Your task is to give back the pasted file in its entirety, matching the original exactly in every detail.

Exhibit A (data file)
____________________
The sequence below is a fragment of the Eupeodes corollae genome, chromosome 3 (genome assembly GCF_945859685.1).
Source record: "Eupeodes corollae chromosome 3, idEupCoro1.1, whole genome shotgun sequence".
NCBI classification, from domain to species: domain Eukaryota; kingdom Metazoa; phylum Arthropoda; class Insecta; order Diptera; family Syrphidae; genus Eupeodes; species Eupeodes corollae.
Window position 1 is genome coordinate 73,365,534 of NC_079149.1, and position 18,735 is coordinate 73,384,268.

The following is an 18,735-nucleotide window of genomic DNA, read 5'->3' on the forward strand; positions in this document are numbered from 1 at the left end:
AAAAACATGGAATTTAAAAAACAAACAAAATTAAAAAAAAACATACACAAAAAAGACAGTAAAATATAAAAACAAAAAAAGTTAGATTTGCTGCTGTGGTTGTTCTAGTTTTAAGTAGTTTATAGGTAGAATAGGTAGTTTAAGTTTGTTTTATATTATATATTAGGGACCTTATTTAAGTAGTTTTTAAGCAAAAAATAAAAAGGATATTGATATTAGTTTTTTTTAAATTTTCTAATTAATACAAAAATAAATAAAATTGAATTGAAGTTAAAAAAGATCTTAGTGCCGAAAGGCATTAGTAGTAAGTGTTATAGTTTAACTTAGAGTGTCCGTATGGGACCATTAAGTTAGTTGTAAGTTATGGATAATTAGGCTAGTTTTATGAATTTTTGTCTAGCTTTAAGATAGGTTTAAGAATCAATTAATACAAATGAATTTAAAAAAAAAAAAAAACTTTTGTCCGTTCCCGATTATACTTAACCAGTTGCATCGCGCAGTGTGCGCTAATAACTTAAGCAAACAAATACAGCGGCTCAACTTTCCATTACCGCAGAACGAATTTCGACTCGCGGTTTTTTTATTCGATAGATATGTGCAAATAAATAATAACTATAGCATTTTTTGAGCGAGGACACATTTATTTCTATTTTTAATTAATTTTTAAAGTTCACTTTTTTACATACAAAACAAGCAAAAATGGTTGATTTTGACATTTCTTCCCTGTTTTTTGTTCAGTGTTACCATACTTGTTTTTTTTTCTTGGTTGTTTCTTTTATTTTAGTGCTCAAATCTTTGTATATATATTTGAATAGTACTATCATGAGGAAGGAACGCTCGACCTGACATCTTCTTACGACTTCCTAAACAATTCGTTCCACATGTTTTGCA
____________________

The sequence below is a fragment of the Eupeodes corollae genome, chromosome 3 (genome assembly GCF_945859685.1).
Source record: "Eupeodes corollae chromosome 3, idEupCoro1.1, whole genome shotgun sequence".
NCBI classification, from domain to species: domain Eukaryota; kingdom Metazoa; phylum Arthropoda; class Insecta; order Diptera; family Syrphidae; genus Eupeodes; species Eupeodes corollae.
Window position 1 is genome coordinate 73,365,534 of NC_079149.1, and position 18,735 is coordinate 73,384,268.

The following is an 18,735-nucleotide window of genomic DNA, read 5'->3' on the forward strand; positions in this document are numbered from 1 at the left end:
AAAAACATGGAATTTAAAAAACAAACAAAATTAAAAAAAAACATACACAAAAAAGACAGTAAAATATAAAAACAAAAAAAGTTAGATTTGCTGCTGTGGTTGTTCTAGTTTTAAGTAGTTTATAGGTAGAATAGGTAGTTTAAGTTTGTTTTATATTATATATTAGGGACCTTATTTAAGTAGTTTTTAAGCAAAAAATAAAAAGGATATTGATATTAGTTTTTTTTAAATTTTCTAATTAATACAAAAATAAATAAAATTGAATTGAAGTTAAAAAAGATCTTAGTGCCGAAAGGCATTAGTAGTAAGTGTTATAGTTTAACTTAGAGTGTCCGTATGGGACCATTAAGTTAGTTGTAAGTTATGGATAATTAGGCTAGTTTTATGAATTTTTGTCTAGCTTTAAGATAGGTTTAAGAATCAATTAATACAAATGAATTTAAAAAAAAAAAAAAACTTTTGTCCGTTCCCGATTATACTTAACCAGTTGCATCGCGCAGTGTGCGCTAATAACTTAAGCAAACAAATACAGCGGCTCAACTTTCCATTACCGCAGAACGAATTTCGACTCGCGGTTTTTTTATTCGATAGATATGTGCAAATAAATAATAACTATAGCATTTTTTGAGCGAGGACACATTTATTTCTATTTTTAATTAATTTTTAAAGTTCACTTTTTTACATACAAAACAAGCAAAAATGGTTGATTTTGACATTTCTTCCCTGTTTTTTGTTCAGTGTTACCATACTTGTTTTTTTTTCTTGGTTGTTTCTTTTATTTTAGTGCTCAAATCTTTGTATATATATTTGAATAGTACTATCATGAGGAAGGAACGCTCGACCTGACATCTTCTTACGACTTCCTAAACAATTCGTTCCACATGTTTTGCA